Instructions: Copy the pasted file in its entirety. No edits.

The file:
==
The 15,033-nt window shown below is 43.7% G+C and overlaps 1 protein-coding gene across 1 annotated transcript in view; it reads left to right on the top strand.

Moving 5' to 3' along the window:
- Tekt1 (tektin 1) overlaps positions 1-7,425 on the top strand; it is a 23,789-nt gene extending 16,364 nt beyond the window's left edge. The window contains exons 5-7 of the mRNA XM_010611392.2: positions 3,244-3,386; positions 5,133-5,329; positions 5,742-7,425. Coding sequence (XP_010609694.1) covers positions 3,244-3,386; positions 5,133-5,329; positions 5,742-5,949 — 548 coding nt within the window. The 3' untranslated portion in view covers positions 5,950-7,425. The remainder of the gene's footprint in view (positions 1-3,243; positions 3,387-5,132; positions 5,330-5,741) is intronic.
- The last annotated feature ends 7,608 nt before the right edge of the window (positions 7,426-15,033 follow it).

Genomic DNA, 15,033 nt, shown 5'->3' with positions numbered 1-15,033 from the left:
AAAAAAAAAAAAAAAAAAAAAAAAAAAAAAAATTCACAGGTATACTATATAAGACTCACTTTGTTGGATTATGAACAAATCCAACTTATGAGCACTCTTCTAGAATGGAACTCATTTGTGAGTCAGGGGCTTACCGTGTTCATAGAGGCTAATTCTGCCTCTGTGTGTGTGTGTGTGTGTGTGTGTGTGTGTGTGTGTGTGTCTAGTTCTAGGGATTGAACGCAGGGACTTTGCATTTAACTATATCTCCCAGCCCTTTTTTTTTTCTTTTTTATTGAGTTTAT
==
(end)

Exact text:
The 15,033-nt window shown below is 43.7% G+C and overlaps 1 protein-coding gene across 1 annotated transcript in view; it reads left to right on the top strand.

Moving 5' to 3' along the window:
- Tekt1 (tektin 1) overlaps positions 1-7,425 on the top strand; it is a 23,789-nt gene extending 16,364 nt beyond the window's left edge. The window contains exons 5-7 of the mRNA XM_010611392.2: positions 3,244-3,386; positions 5,133-5,329; positions 5,742-7,425. Coding sequence (XP_010609694.1) covers positions 3,244-3,386; positions 5,133-5,329; positions 5,742-5,949 — 548 coding nt within the window. The 3' untranslated portion in view covers positions 5,950-7,425. The remainder of the gene's footprint in view (positions 1-3,243; positions 3,387-5,132; positions 5,330-5,741) is intronic.
- The last annotated feature ends 7,608 nt before the right edge of the window (positions 7,426-15,033 follow it).

Genomic DNA, 15,033 nt, shown 5'->3' with positions numbered 1-15,033 from the left:
AAAAAAAAAAAAAAAAAAAAAAAAAAAAAAAATTCACAGGTATACTATATAAGACTCACTTTGTTGGATTATGAACAAATCCAACTTATGAGCACTCTTCTAGAATGGAACTCATTTGTGAGTCAGGGGCTTACCGTGTTCATAGAGGCTAATTCTGCCTCTGTGTGTGTGTGTGTGTGTGTGTGTGTGTGTGTGTGTGTGTCTAGTTCTAGGGATTGAACGCAGGGACTTTGCATTTAACTATATCTCCCAGCCCTTTTTTTTTTCTTTTTTATTGAGTTTAT